Bass Guitar Magazine January 2016

was playing a root position chord, it might well cause some raised eyebrows, but with a little practice you’ll find a balance that’s right for both you and the setting.) I have used a range of scalic (or stepwise) ideas over chords I and V, and phrases made of larger intervals over chords IV and VI, to illustrate how we can go about applying the exercises from the previous column. As always, the idea here is to illustrate how we might go about applying content to context: that’s way more important than learning the actual phrases presented here. However, if you’re not familiar with this kind of harmonic/melodic vocabulary, it can only help. Once you’re familiar enough to play these lines with confidence, I would advise practising at a range of tempos and time feels, and be prepared to experiment with articulation. I’ve included a tempo marking of 210BPM, but that’s purely aspirational and not to be taken too literally to start with. The mighty Joe Hubbard is back next month – until then, take it slowly and have fun!

THE LOWDOWN The MU and Basschat


Working as a musician is a tough gig, say the Musicians’ Union. Here’s how to survive it!


ur industry places a range of pressures on musicians, which can result in physical or psychological harm. Yet this is often dismissed as part of the job. So what basic steps can you take to protect yourself?

Protecting your ears

Hearing damage is one of the few things that affects all musicians, regardless of where they work. It is a major hazard, so you need to protect your ears at all times. The Control of Noise at Work Regulations 2005 means your employer – if you have one – must take steps to protect your hearing. If they don’t, they could face prosecution. If you work freelance, there are still things you can do to protect yourself. Our Musicians’ Hearing Passport, in par tnership with Musicians’ Hearing Services and British Association for Performing Arts Medicine (BAPAM), offers an in-depth examination and report, advice on hearing protection and conservation, and regular check-ups. Looking after your health Working as a professional musician, you should also think of yourself as an athlete, according to physiotherapists who treat music-related injuries.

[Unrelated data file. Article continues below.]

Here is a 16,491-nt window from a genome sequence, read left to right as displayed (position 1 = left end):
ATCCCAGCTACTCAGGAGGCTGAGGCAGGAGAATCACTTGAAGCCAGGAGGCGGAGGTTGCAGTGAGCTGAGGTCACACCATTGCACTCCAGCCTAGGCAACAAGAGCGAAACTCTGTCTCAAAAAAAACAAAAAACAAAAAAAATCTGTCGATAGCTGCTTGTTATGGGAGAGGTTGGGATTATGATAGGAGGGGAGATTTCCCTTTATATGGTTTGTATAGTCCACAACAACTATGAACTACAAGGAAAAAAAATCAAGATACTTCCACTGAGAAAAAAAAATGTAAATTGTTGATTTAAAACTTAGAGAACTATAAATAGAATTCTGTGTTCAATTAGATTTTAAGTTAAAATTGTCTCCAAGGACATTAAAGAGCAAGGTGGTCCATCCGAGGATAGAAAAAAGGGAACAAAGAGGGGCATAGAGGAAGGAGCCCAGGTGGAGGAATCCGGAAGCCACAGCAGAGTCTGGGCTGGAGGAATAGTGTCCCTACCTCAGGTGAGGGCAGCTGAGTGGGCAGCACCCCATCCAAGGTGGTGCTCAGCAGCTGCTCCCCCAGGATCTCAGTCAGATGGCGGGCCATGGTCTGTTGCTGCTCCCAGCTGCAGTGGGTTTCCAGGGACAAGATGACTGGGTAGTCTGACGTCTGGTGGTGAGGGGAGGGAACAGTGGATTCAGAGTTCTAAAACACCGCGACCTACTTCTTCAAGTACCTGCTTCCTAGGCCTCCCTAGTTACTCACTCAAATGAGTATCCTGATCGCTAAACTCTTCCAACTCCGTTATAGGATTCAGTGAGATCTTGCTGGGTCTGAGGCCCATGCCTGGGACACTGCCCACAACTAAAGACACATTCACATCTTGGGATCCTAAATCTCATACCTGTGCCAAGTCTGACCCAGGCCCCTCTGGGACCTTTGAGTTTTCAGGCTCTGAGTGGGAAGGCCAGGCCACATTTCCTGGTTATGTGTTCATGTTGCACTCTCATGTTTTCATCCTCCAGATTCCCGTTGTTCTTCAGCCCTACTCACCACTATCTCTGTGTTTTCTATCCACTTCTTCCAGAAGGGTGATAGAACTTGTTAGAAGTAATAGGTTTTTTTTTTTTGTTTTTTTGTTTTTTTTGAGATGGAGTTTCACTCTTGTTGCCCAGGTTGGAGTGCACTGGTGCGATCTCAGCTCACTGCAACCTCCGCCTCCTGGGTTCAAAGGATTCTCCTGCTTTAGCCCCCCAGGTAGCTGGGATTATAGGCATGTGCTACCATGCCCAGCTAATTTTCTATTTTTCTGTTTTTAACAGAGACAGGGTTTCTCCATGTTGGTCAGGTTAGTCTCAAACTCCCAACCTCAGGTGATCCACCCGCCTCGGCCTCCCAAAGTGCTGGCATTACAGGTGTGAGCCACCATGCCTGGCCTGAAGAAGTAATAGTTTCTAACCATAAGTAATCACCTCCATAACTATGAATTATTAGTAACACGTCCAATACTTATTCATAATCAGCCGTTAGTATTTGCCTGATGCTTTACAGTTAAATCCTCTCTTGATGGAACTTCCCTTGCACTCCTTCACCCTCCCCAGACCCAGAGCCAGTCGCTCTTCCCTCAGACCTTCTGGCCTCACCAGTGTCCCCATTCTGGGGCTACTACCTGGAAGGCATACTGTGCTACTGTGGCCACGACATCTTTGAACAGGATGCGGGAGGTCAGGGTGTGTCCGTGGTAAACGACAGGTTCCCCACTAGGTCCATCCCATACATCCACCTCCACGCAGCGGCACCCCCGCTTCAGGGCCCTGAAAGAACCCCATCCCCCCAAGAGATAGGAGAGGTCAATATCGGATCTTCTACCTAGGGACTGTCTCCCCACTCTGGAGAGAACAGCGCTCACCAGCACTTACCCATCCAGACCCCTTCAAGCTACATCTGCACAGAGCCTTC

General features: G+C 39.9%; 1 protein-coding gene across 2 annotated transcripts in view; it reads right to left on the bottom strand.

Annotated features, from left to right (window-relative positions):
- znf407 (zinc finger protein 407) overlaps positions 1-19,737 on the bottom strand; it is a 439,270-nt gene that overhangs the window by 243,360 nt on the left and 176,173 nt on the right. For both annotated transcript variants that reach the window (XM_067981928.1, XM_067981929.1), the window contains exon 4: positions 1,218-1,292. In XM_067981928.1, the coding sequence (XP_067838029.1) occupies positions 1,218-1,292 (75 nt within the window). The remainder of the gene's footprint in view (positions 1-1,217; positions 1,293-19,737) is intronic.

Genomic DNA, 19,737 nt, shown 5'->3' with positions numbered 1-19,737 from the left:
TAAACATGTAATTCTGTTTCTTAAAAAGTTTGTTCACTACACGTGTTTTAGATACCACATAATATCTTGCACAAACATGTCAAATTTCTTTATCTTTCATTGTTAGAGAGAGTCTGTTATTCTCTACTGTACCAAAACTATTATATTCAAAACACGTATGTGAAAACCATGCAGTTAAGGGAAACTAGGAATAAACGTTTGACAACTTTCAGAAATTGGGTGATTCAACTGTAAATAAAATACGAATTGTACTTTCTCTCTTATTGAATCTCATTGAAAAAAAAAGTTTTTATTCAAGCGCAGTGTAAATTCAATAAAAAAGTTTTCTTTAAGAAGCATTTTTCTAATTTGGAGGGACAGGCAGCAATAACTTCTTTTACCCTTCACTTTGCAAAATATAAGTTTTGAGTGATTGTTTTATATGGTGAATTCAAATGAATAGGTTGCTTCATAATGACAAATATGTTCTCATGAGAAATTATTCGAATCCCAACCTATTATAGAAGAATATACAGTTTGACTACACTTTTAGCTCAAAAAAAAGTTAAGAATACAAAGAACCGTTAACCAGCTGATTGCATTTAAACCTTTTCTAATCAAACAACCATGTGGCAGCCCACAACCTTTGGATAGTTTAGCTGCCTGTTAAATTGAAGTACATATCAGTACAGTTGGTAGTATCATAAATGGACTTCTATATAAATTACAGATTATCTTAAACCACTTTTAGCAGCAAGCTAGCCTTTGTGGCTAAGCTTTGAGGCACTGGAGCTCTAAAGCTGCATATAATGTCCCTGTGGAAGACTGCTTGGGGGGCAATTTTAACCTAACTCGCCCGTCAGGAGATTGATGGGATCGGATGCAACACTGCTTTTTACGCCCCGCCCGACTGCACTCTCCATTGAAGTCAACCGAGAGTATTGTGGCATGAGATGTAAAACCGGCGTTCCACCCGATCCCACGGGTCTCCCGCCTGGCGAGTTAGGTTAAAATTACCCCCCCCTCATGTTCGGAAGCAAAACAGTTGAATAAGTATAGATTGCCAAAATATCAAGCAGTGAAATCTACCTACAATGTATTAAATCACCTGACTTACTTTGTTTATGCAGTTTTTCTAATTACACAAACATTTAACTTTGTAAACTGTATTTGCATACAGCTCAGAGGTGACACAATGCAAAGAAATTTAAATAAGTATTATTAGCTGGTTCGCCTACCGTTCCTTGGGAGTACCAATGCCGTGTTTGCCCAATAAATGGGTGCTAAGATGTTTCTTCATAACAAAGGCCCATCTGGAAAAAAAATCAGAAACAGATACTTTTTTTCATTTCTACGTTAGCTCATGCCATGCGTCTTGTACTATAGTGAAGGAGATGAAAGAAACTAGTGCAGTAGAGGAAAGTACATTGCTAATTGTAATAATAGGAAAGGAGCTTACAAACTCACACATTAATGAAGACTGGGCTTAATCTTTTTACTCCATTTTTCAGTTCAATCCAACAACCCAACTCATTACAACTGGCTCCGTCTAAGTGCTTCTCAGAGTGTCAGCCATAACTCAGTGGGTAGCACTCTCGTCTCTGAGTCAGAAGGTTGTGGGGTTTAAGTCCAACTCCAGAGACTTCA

There are small steps you can take that can help you protect your health in the long run. For example, warm up before you play – whether that’s a practice session, lesson, rehearsal or gig. Take regular breaks from rehearsals, demanding repertoires and schedules. Ensure that you have proper seating which is the correct height for you and allows for movement and rest – most musicians should have a forward-sloping seat. Pay attention to your body, learn to recognise healthy fatigue and stop before it hurts. Accept when you are tired and take a break, and ensure that you get enough sleep and rest. You may consider seeing a specialist, such as a physio, with a music background. MU members can get in touch with BAPAM ( for specialist advice and appointments. Risk assessments Increasingly, musicians are being as ked to provide risk assessments and

this is often being added into contracts. At its most basic, this means listing the tasks you carry out, the possible risks and what you are doing to reduce them. It may also cover how you rehearse and practise, particularly for noise exposure or musculoskeletal matters. Equality at work You have the right to work with dignity and respect. Sadly, a survey

of union members across the arts and entertainment sectors recently found that 56 per cent of the respondents had been bullied, harassed or discriminated against (Creating Without Conflict survey, 2013). This disproportionately affects women and freelancers. If you suspect that you may be the victim of bullying, harassment, stress or inequality, talk to your regional office ( Get in touch The MU provides advice on all of the above, including a risk assessment

template, and more on protecting your hearing and health. Find out more via or, if you are a member, contact your regional office for specialist help.


Bass Guitar Magazine January 2016

Silvia Bluejay from discusses amplification